With the arrival of Michael May as its new Managing Director, there is the possibility of a new start for Iveco. This is a welcome change for the Australian operation, which has had a turbulent few years, and in light of the corporate changes to the global organisation. Tim Giles talks with Michael May, now that he has settled into the job.
The journey of the Iveco organisation in Australia has seen many changes in the last 20 or so years. The global truck manufacturer, which is based in Italy, took over the International Harvester organisation here in Australia – a business that had been struggling for some time.
For a new company in a new country, it was difficult to understand what they might achieve. International trucks had been a powerful force in the Australian market for many years up until then, but Iveco took over when the global truck industry was on the cusp of major changes.
Within 10 years of the initial takeover, the global truck manufacturing landscape changed dramatically, shifting from a larger range of different manufacturers, to a much smaller number of manufacturing companies with Daimler, Volvo and Paccar consolidating several brands under three global umbrella groups. Iveco, itself, is not a small business, but part of the larger Fiat industrial group which includes CNH Industrial and many other engineering-based brands.
The Iveco organisation had at its disposal some good trucks with good reputations. The strongest of which was the Acco, which is still a strong seller in vocational applications. The Iveco brand has also developed a strong range of trucks from the European market and had access to product coming out of the International brand in the US.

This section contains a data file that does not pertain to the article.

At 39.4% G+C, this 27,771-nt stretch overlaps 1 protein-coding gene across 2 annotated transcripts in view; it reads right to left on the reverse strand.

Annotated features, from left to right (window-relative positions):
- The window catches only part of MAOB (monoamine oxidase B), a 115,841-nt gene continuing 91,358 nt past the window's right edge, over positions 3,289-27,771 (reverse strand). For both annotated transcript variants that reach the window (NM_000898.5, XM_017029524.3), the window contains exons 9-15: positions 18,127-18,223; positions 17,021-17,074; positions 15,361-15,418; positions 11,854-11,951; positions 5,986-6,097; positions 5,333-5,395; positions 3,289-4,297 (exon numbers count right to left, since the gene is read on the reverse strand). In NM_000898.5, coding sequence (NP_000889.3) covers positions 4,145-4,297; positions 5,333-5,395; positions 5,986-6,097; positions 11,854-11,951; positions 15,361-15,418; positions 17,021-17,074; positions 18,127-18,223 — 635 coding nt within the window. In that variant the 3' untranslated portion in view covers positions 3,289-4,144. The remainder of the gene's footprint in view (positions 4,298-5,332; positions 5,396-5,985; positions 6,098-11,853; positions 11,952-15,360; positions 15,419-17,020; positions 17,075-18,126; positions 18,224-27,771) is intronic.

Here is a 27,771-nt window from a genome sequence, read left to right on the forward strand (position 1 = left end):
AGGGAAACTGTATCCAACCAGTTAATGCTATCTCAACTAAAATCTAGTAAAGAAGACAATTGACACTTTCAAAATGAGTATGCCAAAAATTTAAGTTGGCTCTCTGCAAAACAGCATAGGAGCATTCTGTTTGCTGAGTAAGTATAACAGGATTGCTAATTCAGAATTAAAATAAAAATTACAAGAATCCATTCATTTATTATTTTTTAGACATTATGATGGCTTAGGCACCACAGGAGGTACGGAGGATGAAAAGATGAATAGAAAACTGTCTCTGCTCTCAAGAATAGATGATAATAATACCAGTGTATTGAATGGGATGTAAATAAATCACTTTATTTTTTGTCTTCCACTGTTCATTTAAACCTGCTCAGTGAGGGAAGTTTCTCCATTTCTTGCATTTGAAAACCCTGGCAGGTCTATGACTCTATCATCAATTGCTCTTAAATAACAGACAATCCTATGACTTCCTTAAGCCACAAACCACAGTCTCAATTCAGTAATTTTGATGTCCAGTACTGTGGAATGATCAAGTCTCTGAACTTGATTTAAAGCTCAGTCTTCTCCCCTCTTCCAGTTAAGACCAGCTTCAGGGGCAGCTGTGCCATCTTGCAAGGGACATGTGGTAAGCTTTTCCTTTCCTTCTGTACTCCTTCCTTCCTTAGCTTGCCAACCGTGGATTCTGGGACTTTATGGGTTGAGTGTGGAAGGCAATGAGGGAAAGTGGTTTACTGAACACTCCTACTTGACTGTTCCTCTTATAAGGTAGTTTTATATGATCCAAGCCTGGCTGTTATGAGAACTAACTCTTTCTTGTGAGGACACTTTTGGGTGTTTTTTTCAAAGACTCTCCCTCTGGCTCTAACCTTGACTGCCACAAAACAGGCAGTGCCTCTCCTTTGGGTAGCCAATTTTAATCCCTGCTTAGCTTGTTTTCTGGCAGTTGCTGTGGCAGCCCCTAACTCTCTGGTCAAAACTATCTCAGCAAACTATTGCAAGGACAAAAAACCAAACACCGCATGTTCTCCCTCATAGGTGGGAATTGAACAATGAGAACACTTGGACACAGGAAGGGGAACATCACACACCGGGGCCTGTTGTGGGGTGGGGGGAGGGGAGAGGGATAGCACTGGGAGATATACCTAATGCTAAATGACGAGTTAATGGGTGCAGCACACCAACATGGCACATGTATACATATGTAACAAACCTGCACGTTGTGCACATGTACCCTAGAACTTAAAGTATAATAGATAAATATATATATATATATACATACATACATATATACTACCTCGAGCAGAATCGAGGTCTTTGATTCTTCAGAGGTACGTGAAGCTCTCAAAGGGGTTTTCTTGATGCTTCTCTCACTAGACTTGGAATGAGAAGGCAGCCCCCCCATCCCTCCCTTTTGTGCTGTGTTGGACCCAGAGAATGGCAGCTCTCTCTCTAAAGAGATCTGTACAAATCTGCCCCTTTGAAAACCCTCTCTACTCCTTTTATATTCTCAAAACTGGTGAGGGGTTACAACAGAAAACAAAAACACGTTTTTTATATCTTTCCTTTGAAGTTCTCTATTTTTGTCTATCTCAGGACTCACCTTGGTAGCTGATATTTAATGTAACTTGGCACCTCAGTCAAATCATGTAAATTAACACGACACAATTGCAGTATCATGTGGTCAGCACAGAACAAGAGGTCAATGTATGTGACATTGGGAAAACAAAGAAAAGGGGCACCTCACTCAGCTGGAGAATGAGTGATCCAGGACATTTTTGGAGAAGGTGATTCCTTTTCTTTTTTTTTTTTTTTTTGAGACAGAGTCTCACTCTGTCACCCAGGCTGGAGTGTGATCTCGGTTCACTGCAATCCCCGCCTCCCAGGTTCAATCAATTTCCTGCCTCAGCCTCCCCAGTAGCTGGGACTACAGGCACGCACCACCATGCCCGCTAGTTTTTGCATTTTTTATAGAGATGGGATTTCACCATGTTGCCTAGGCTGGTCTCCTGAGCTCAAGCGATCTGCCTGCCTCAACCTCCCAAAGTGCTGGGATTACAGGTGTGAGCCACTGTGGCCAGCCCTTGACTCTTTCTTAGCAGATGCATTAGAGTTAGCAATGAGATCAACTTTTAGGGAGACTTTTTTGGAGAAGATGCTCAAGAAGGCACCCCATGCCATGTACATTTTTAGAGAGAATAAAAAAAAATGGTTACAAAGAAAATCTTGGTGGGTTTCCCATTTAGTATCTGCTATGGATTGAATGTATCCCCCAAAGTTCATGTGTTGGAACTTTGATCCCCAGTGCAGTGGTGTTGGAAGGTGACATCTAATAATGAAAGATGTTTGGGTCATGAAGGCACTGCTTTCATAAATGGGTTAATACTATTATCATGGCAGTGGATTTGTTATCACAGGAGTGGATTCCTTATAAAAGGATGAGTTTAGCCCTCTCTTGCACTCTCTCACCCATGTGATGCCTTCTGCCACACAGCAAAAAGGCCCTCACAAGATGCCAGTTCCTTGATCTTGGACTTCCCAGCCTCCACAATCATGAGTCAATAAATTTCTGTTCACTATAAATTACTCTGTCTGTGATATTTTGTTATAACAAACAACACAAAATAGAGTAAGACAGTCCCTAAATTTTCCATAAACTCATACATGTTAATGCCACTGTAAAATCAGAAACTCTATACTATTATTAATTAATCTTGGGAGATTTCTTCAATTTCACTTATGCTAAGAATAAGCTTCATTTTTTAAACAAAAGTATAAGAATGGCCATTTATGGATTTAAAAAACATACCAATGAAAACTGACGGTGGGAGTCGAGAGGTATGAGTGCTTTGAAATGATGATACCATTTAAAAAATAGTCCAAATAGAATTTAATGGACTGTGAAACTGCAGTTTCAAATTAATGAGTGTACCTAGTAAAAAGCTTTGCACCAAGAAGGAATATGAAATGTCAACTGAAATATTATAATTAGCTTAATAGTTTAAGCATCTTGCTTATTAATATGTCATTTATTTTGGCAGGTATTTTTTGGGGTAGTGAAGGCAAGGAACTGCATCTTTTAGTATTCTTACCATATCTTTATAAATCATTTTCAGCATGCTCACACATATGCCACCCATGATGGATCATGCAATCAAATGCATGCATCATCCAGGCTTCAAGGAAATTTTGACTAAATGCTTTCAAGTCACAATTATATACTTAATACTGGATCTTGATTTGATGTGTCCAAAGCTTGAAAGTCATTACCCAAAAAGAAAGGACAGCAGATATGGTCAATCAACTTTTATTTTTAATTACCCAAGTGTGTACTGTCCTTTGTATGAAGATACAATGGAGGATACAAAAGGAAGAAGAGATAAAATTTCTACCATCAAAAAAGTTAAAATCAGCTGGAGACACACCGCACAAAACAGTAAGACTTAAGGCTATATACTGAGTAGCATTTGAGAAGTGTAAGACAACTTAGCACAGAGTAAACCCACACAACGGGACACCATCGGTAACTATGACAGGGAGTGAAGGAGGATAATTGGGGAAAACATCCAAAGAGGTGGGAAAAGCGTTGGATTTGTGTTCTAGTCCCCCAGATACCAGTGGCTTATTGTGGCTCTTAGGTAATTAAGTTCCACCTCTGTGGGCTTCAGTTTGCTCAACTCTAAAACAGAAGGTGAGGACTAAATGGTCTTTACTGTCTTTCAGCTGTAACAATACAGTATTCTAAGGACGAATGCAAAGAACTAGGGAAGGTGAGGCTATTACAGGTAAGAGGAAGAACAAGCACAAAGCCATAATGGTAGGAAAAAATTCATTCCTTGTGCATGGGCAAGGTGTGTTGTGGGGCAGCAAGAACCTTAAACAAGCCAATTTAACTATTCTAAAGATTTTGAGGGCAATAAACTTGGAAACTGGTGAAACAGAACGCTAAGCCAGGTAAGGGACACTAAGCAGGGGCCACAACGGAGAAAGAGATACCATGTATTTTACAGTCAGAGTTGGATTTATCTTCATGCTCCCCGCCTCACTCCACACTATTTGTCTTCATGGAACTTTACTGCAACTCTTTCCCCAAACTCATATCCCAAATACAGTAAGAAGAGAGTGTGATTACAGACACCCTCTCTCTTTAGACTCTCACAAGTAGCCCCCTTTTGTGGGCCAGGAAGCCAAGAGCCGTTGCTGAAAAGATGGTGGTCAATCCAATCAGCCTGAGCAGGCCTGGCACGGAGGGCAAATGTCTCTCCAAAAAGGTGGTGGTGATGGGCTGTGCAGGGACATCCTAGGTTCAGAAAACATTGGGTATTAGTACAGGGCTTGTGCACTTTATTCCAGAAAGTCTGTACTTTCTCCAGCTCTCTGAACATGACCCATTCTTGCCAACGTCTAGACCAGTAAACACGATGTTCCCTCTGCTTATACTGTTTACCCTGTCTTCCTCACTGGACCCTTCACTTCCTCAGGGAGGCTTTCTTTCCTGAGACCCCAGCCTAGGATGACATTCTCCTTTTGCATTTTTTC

What the Iveco organisation lacked, when compared with the larger global groups, was a large research and development budget which could be amortised across a large and diverse number of models and brands around the world. This left Iveco at a disadvantage when competing against the brands of ‘the big three’.
Such is the situation Michael May stepped into in this new role as Managing Director of Iveco in Australia, looking for a new start for Iveco. Iveco has a respectable history and sturdy relationship with the Australian trucking industry, and trucks like the Acco have a place in the hearts of many who grew up with these vehicles.
However, these are fast changing times and a new start for Iveco has to be light on its feet to keep up with the changing technologies and evolving requirements of the trucking industry. Michael is well aware of the situation – coming from an engineering background and previously serving as general manager for Mercedes-Benz trucks here in Australia.
“I started with Iveco in February and I could see the pandemic coming like a wave, because I am connected globally with places like Italy,” says Michael. “So, I have been out of my office since March. There is no doubt about the fact that it is a very interesting time to take the helm of a company. I really like meeting people in person and luckily I got the opportunity to meet with most of the team here in Dandenong before we all had to start working from home.
“In this role, I have to do a lot of online working anyway, because I am reporting directly into the team in Italy, headed by Gerrit Marx, (President, Commercial and Specialty Vehicles of the global organisation). Connecting directly into Europe and working with Iveco as a single entity has been really good for us.
“I knew that this job was going to be a big opportunity and a big challenge for me. This is an opportunity to do something really different, Iveco is a broader company, it’s got the van and cab chassis market, plus it has got strong off-road product. There’s a lot of good product and there’s great manufacturing opportunities.”